Exercise of employee share options
18,988 
30,435 
9,672 
Purchase of Treasury Shares
(2,447)
 
 
Tax benefits on exercise of share options
54,693 
144,508 
32,281 
Payment of deferred financing costs
(176)
(1,708)
(2,773)
Net cash provided by financing activities
71,058 
150,561 
58,639 
Effect of exchange rate changes on cash and cash equivalents
(4,683)
(1,641)
(453)
Net increase in cash and cash equivalents
482,634 
366,157 
85,289 
Beginning of period
472,511 
106,354 
21,065 
End of period
955,145 
472,511 
106,354 
Supplemental disclosures of cash flow information
 
 
 
Cash paid for interest
699 
484 
1,266 
Cash paid for income taxes
280,667 
70,500 
84,389 
Supplemental disclosure of noncash investing and financing activities
 
 
 
Accrued capital expenditures
$ 16,324 
$ 12,289 
$ 6,869 
Business and Basis of Presentation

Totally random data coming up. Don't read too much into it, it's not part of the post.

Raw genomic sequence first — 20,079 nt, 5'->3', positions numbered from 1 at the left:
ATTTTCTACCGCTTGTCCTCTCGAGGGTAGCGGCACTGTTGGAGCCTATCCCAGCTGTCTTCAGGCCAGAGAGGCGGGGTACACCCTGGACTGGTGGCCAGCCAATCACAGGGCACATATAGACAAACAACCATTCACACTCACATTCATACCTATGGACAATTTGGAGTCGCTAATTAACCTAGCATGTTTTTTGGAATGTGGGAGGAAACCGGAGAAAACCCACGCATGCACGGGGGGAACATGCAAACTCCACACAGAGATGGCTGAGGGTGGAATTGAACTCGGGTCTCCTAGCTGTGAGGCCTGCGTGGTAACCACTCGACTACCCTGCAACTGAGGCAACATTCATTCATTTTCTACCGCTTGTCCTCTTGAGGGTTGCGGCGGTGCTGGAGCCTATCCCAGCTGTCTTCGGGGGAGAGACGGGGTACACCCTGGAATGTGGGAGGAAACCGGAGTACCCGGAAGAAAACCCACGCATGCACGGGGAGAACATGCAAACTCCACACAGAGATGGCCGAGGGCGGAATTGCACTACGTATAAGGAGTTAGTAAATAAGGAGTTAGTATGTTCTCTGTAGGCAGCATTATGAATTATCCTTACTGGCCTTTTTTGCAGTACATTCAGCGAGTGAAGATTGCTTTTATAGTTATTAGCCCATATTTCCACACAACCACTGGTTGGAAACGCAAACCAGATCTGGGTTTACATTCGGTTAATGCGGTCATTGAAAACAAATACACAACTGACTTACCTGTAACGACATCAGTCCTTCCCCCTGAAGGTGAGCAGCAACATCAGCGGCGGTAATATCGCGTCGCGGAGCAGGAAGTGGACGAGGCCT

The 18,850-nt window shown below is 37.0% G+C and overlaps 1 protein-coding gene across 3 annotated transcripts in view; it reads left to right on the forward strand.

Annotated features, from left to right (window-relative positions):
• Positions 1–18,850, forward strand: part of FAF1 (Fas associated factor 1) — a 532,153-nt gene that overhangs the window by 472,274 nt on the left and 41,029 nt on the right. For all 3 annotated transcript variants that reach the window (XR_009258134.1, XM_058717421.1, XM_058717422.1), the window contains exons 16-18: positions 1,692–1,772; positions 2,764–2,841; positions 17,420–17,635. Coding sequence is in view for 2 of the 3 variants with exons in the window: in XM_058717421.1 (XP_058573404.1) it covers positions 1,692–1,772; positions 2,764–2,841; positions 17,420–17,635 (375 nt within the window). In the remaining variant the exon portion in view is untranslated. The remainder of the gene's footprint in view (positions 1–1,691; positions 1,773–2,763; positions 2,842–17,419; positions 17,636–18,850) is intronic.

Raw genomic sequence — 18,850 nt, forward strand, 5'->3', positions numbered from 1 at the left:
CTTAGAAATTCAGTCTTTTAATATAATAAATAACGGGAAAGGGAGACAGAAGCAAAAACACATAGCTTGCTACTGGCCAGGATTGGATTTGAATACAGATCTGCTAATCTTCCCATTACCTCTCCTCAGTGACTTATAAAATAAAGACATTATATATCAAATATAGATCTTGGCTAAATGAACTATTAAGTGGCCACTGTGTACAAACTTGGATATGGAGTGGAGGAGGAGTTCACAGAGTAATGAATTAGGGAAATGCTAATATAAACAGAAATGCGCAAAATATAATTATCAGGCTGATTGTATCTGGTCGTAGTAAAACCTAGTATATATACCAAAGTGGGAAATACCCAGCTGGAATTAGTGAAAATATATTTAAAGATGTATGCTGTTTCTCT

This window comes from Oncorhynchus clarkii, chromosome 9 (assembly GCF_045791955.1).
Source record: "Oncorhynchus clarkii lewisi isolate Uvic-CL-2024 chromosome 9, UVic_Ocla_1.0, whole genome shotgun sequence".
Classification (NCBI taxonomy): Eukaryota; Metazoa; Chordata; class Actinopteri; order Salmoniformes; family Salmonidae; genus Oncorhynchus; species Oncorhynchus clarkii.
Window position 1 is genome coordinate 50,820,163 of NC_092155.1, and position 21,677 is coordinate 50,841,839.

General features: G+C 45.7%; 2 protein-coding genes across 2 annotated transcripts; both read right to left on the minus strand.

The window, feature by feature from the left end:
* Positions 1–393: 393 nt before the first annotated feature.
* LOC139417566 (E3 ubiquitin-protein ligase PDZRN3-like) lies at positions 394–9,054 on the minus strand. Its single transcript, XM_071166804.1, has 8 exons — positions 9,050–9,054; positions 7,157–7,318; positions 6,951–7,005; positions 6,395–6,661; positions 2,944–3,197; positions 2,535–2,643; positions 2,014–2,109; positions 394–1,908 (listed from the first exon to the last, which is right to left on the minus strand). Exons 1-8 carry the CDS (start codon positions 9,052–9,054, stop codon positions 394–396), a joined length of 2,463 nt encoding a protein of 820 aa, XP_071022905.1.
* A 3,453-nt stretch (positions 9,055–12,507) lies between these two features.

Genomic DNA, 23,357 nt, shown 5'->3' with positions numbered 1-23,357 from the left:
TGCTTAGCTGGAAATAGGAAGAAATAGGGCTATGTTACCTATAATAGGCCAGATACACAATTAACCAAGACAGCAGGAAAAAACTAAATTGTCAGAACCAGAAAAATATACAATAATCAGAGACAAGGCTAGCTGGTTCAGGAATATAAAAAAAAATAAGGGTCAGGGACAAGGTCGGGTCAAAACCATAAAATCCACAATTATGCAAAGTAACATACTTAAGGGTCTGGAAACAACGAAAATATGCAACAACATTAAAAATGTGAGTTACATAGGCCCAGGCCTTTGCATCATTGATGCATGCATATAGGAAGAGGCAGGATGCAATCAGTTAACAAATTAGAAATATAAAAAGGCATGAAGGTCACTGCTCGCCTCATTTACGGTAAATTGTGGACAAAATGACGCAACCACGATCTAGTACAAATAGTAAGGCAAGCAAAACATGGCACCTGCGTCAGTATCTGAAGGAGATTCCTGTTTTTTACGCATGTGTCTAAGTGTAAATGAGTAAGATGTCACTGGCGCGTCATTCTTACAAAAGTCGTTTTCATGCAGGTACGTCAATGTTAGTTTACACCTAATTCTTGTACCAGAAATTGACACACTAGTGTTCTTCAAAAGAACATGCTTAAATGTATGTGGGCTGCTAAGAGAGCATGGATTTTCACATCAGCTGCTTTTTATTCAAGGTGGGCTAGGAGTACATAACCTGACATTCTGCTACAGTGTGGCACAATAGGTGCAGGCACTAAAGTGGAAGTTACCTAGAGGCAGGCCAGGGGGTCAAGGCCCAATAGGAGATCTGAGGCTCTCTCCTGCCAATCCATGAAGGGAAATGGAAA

Business and Basis of Presentation

1. Business and Basis of Presentation

Michael Kors Holdings Limited (“MKHL,” and together with its subsidiaries, the “Company”) was incorporated in the British Virgin Islands (“BVI”) on December 13, 2002. The Company is a leading designer, marketer, distributor and retailer of branded women’s apparel and accessories and men’s apparel bearing the Michael Kors tradename and related trademarks “MICHAEL KORS,” “MICHAEL MICHAEL KORS,” and various other related trademarks and logos. The Company’s business consists of retail, wholesale and licensing segments. Retail operations consist of collection stores, lifestyle stores, including concessions and outlet stores located primarily in the United States, Canada, Europe and Japan. Wholesale revenues are principally derived from major department and specialty stores located throughout the United States, Canada and Europe. The Company licenses its trademarks on products such as fragrances, cosmetics, eyewear, leather goods, jewelry, watches, coats, men’s suits, swimwear, furs and ties.